The Modern Cocktail

Try googling modern cocktail, and you come up with everything from coffee tables to party dresses to bar menus. Basically everything except for a recipe for the Modern Cocktail. There are two versions out there for this famous drink. They all use the same ingredients with one minor addition, but they use the ingredients in different quantities.

The Trader Vic Version of the Modern Cocktail–1945
The first version I tried came from my 1945 edition of Trader Vic. It used scotch, so it was listed under whiskey recipes, but scotch is not the primary ingredient. To make one, combine

  • 1 oz sloe gin
  • 1/2 oz scotch
  • 1 dash orange bitters
  • 1 dash Pernod
  • 1 dash grenadine

Like all Trader Vic drinks, this one is small, and it’s about all I can take of this crazy-sweet drink. The scotch hardly shows up at all. Sloe gin and grenadine are way too powerful a combination, and the two of them make it seem like a Snapple with a hint of licorice smell from the Pernod. This drink may be completely different perhaps if I had a real sloe gin I made myself along with a homemade grenadine. Then, it may taste amazing. As it is, it tastes completely artificial. Nothing interesting there.

Hugo Ensslin’s Modern Cocktail–1917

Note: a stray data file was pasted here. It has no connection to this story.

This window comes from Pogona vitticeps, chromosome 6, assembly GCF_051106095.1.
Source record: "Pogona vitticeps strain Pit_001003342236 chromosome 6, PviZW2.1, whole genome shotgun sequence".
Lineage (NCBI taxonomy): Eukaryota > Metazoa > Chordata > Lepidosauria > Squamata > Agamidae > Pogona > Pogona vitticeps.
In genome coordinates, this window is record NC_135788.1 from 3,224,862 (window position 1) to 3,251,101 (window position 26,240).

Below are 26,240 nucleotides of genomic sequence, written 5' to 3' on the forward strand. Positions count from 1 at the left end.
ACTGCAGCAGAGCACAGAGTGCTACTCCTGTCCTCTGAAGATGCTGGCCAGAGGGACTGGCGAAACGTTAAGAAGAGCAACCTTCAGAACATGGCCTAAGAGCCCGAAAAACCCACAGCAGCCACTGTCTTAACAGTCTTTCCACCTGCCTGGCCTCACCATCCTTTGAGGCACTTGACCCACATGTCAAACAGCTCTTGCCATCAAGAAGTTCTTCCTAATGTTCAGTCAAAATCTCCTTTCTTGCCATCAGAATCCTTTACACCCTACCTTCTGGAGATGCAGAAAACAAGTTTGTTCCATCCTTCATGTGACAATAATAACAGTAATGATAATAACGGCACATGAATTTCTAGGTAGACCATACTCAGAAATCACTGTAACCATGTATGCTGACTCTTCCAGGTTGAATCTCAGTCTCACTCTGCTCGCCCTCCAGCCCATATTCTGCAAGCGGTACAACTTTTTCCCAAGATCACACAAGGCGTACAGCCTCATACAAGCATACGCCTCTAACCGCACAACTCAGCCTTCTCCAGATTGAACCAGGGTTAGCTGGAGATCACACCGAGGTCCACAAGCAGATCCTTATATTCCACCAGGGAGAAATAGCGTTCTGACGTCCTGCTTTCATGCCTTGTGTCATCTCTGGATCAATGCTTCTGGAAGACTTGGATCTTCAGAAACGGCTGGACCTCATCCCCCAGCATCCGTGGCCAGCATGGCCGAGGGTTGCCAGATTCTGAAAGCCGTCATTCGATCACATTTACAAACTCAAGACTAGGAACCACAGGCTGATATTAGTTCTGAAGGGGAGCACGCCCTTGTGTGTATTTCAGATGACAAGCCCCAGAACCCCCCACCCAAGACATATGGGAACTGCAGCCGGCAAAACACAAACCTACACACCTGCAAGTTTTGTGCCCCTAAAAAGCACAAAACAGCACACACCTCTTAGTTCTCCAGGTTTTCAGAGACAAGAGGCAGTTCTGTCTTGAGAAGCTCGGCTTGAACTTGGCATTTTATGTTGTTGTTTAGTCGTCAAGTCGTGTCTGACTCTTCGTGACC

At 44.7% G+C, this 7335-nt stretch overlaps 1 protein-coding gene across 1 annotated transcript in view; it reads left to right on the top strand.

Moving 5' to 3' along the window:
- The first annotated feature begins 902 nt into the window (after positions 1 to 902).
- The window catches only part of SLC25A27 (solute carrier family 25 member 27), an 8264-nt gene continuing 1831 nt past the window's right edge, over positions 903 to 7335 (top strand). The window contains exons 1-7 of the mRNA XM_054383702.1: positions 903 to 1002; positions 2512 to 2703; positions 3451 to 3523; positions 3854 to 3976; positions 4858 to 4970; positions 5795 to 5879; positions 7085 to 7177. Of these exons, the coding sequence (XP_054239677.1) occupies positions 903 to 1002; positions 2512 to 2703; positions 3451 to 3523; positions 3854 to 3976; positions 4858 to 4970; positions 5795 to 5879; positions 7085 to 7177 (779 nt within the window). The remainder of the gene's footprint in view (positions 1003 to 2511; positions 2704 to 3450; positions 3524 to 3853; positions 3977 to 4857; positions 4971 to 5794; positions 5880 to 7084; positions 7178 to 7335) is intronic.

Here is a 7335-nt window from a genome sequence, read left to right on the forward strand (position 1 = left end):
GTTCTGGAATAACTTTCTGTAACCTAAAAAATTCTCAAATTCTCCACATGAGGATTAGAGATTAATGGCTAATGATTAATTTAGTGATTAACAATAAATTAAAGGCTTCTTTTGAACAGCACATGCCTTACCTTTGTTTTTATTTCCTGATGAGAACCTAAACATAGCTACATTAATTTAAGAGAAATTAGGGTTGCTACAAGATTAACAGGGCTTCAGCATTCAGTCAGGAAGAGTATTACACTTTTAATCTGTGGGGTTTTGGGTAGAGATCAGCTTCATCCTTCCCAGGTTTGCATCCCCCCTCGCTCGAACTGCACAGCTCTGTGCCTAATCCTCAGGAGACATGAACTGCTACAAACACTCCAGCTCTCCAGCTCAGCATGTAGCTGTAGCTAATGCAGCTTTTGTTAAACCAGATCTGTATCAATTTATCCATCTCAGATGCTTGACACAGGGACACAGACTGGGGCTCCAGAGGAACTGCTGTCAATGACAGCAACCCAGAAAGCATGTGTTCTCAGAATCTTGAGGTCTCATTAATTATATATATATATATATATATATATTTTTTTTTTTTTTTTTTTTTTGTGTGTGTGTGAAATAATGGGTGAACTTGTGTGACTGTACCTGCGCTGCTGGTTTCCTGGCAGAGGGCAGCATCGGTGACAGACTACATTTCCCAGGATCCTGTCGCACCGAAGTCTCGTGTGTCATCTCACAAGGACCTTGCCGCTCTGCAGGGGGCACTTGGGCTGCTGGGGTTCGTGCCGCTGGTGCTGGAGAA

The second version of the drink I got from the Cocktail Chronicles. The author there took it from Hugo Ensslin’s 1917 guide. It’s similar, but it eliminates all of the cloying sweetness. To make one, combine

  • 1 1/2 oz scotch
  • 2 dashes rum
  • 1 dash Pernod
  • 1 dash orange bitters
  • 2 dashes lemon juice

I used a more expensive scotch blend to make the first one, and it tasted like garbage, so I had to make a second version with my Tullibardine single malt. Wow, is the taste so very different. This one is smooth, without much actual flavor. The lemon mellows the alcohol, and the addition of the orange bitters adds to the complexity. But all of that complexity is very subtle, almost as if none of it exists except in the back of the throat.

If you’re looking for a modern cocktail, go back to 1917. Those moderns knew what they were doing.

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